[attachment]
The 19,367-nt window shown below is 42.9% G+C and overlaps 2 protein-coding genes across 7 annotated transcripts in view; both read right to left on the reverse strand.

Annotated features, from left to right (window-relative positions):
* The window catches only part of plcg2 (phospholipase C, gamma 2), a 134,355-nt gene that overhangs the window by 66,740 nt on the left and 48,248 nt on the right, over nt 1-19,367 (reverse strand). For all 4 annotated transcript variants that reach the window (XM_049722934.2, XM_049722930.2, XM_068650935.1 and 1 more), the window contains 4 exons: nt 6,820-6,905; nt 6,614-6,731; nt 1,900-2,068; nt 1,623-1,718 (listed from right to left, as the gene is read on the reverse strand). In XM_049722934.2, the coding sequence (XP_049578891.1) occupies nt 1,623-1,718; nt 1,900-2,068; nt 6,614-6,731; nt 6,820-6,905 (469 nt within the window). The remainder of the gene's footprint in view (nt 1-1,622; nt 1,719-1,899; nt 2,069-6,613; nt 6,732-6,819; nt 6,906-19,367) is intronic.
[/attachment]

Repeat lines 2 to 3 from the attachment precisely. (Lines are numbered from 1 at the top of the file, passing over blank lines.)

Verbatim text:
Annotated features, from left to right (window-relative positions):
* The window catches only part of plcg2 (phospholipase C, gamma 2), a 134,355-nt gene that overhangs the window by 66,740 nt on the left and 48,248 nt on the right, over nt 1-19,367 (reverse strand). For all 4 annotated transcript variants that reach the window (XM_049722934.2, XM_049722930.2, XM_068650935.1 and 1 more), the window contains 4 exons: nt 6,820-6,905; nt 6,614-6,731; nt 1,900-2,068; nt 1,623-1,718 (listed from right to left, as the gene is read on the reverse strand). In XM_049722934.2, the coding sequence (XP_049578891.1) occupies nt 1,623-1,718; nt 1,900-2,068; nt 6,614-6,731; nt 6,820-6,905 (469 nt within the window). The remainder of the gene's footprint in view (nt 1-1,622; nt 1,719-1,899; nt 2,069-6,613; nt 6,732-6,819; nt 6,906-19,367) is intronic.